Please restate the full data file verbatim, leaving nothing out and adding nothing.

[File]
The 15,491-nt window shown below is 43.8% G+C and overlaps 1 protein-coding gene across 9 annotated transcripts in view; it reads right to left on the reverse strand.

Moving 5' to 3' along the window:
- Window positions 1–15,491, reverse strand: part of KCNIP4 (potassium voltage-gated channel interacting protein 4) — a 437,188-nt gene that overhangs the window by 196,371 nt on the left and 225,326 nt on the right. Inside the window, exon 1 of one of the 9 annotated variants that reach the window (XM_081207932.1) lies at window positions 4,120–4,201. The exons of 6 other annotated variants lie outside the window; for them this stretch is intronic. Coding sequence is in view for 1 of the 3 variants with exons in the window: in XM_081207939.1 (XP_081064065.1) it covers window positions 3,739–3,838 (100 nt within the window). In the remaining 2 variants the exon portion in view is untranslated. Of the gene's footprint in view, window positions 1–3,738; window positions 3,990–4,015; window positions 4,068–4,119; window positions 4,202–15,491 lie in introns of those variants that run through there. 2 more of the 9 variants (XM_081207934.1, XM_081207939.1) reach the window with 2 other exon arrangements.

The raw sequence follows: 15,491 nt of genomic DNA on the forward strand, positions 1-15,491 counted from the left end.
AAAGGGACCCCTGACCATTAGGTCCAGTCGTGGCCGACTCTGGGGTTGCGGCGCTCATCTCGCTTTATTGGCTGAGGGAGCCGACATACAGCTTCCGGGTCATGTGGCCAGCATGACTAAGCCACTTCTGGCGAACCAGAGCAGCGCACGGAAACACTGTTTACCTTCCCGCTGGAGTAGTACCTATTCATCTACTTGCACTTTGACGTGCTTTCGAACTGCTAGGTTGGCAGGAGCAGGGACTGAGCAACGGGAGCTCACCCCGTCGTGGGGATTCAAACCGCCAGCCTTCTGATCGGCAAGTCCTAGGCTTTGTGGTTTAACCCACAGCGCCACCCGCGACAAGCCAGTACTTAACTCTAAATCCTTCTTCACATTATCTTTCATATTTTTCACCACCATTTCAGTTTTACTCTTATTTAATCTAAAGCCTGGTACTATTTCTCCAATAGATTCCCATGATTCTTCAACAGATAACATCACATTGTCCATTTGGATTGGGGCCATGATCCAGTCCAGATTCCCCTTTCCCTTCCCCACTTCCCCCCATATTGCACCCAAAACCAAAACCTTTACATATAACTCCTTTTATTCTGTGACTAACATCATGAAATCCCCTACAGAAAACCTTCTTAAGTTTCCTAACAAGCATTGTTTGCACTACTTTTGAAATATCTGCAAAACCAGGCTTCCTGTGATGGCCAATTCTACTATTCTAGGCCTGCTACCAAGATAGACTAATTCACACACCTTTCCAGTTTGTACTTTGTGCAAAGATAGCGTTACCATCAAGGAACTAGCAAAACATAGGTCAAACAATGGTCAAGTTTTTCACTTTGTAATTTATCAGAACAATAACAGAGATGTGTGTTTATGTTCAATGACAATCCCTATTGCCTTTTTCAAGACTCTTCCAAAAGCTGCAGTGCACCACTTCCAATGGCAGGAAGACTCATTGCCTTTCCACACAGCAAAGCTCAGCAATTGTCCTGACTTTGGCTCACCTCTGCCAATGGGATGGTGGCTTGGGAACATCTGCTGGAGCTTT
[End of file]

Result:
The 15,491-nt window shown below is 43.8% G+C and overlaps 1 protein-coding gene across 9 annotated transcripts in view; it reads right to left on the reverse strand.

Moving 5' to 3' along the window:
- Window positions 1–15,491, reverse strand: part of KCNIP4 (potassium voltage-gated channel interacting protein 4) — a 437,188-nt gene that overhangs the window by 196,371 nt on the left and 225,326 nt on the right. Inside the window, exon 1 of one of the 9 annotated variants that reach the window (XM_081207932.1) lies at window positions 4,120–4,201. The exons of 6 other annotated variants lie outside the window; for them this stretch is intronic. Coding sequence is in view for 1 of the 3 variants with exons in the window: in XM_081207939.1 (XP_081064065.1) it covers window positions 3,739–3,838 (100 nt within the window). In the remaining 2 variants the exon portion in view is untranslated. Of the gene's footprint in view, window positions 1–3,738; window positions 3,990–4,015; window positions 4,068–4,119; window positions 4,202–15,491 lie in introns of those variants that run through there. 2 more of the 9 variants (XM_081207934.1, XM_081207939.1) reach the window with 2 other exon arrangements.

The raw sequence follows: 15,491 nt of genomic DNA on the forward strand, positions 1-15,491 counted from the left end.
AAAGGGACCCCTGACCATTAGGTCCAGTCGTGGCCGACTCTGGGGTTGCGGCGCTCATCTCGCTTTATTGGCTGAGGGAGCCGACATACAGCTTCCGGGTCATGTGGCCAGCATGACTAAGCCACTTCTGGCGAACCAGAGCAGCGCACGGAAACACTGTTTACCTTCCCGCTGGAGTAGTACCTATTCATCTACTTGCACTTTGACGTGCTTTCGAACTGCTAGGTTGGCAGGAGCAGGGACTGAGCAACGGGAGCTCACCCCGTCGTGGGGATTCAAACCGCCAGCCTTCTGATCGGCAAGTCCTAGGCTTTGTGGTTTAACCCACAGCGCCACCCGCGACAAGCCAGTACTTAACTCTAAATCCTTCTTCACATTATCTTTCATATTTTTCACCACCATTTCAGTTTTACTCTTATTTAATCTAAAGCCTGGTACTATTTCTCCAATAGATTCCCATGATTCTTCAACAGATAACATCACATTGTCCATTTGGATTGGGGCCATGATCCAGTCCAGATTCCCCTTTCCCTTCCCCACTTCCCCCCATATTGCACCCAAAACCAAAACCTTTACATATAACTCCTTTTATTCTGTGACTAACATCATGAAATCCCCTACAGAAAACCTTCTTAAGTTTCCTAACAAGCATTGTTTGCACTACTTTTGAAATATCTGCAAAACCAGGCTTCCTGTGATGGCCAATTCTACTATTCTAGGCCTGCTACCAAGATAGACTAATTCACACACCTTTCCAGTTTGTACTTTGTGCAAAGATAGCGTTACCATCAAGGAACTAGCAAAACATAGGTCAAACAATGGTCAAGTTTTTCACTTTGTAATTTATCAGAACAATAACAGAGATGTGTGTTTATGTTCAATGACAATCCCTATTGCCTTTTTCAAGACTCTTCCAAAAGCTGCAGTGCACCACTTCCAATGGCAGGAAGACTCATTGCCTTTCCACACAGCAAAGCTCAGCAATTGTCCTGACTTTGGCTCACCTCTGCCAATGGGATGGTGGCTTGGGAACATCTGCTGGAGCTTT